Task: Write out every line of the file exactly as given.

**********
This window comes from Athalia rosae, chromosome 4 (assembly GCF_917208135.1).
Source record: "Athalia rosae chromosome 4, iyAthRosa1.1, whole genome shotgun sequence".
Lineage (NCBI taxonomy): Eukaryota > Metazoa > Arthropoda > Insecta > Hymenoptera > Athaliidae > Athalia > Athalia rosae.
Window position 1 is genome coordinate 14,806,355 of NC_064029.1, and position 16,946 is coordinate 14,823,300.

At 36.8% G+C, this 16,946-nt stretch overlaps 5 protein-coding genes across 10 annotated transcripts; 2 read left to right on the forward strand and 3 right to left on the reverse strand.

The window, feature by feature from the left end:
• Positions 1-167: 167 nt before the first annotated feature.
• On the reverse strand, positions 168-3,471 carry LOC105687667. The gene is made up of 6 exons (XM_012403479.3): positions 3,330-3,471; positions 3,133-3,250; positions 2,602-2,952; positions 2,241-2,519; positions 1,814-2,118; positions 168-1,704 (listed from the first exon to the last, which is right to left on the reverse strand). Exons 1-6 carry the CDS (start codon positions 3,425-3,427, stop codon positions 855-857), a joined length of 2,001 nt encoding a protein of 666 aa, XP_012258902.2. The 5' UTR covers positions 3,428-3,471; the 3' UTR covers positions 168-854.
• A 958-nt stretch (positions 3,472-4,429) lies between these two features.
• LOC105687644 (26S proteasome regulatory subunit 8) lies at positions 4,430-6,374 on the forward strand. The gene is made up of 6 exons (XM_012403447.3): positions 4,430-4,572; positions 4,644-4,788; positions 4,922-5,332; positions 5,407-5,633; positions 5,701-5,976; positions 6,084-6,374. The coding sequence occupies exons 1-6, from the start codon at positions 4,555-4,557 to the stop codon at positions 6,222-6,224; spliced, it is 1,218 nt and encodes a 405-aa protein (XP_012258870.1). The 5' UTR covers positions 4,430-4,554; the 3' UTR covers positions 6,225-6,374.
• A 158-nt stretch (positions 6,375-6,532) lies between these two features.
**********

This window comes from Athalia rosae, chromosome 4 (assembly GCF_917208135.1).
Source record: "Athalia rosae chromosome 4, iyAthRosa1.1, whole genome shotgun sequence".
Lineage (NCBI taxonomy): Eukaryota > Metazoa > Arthropoda > Insecta > Hymenoptera > Athaliidae > Athalia > Athalia rosae.
Window position 1 is genome coordinate 14,806,355 of NC_064029.1, and position 16,946 is coordinate 14,823,300.

At 36.8% G+C, this 16,946-nt stretch overlaps 5 protein-coding genes across 10 annotated transcripts; 2 read left to right on the forward strand and 3 right to left on the reverse strand.

The window, feature by feature from the left end:
• Positions 1-167: 167 nt before the first annotated feature.
• On the reverse strand, positions 168-3,471 carry LOC105687667. The gene is made up of 6 exons (XM_012403479.3): positions 3,330-3,471; positions 3,133-3,250; positions 2,602-2,952; positions 2,241-2,519; positions 1,814-2,118; positions 168-1,704 (listed from the first exon to the last, which is right to left on the reverse strand). Exons 1-6 carry the CDS (start codon positions 3,425-3,427, stop codon positions 855-857), a joined length of 2,001 nt encoding a protein of 666 aa, XP_012258902.2. The 5' UTR covers positions 3,428-3,471; the 3' UTR covers positions 168-854.
• A 958-nt stretch (positions 3,472-4,429) lies between these two features.
• LOC105687644 (26S proteasome regulatory subunit 8) lies at positions 4,430-6,374 on the forward strand. The gene is made up of 6 exons (XM_012403447.3): positions 4,430-4,572; positions 4,644-4,788; positions 4,922-5,332; positions 5,407-5,633; positions 5,701-5,976; positions 6,084-6,374. The coding sequence occupies exons 1-6, from the start codon at positions 4,555-4,557 to the stop codon at positions 6,222-6,224; spliced, it is 1,218 nt and encodes a 405-aa protein (XP_012258870.1). The 5' UTR covers positions 4,430-4,554; the 3' UTR covers positions 6,225-6,374.
• A 158-nt stretch (positions 6,375-6,532) lies between these two features.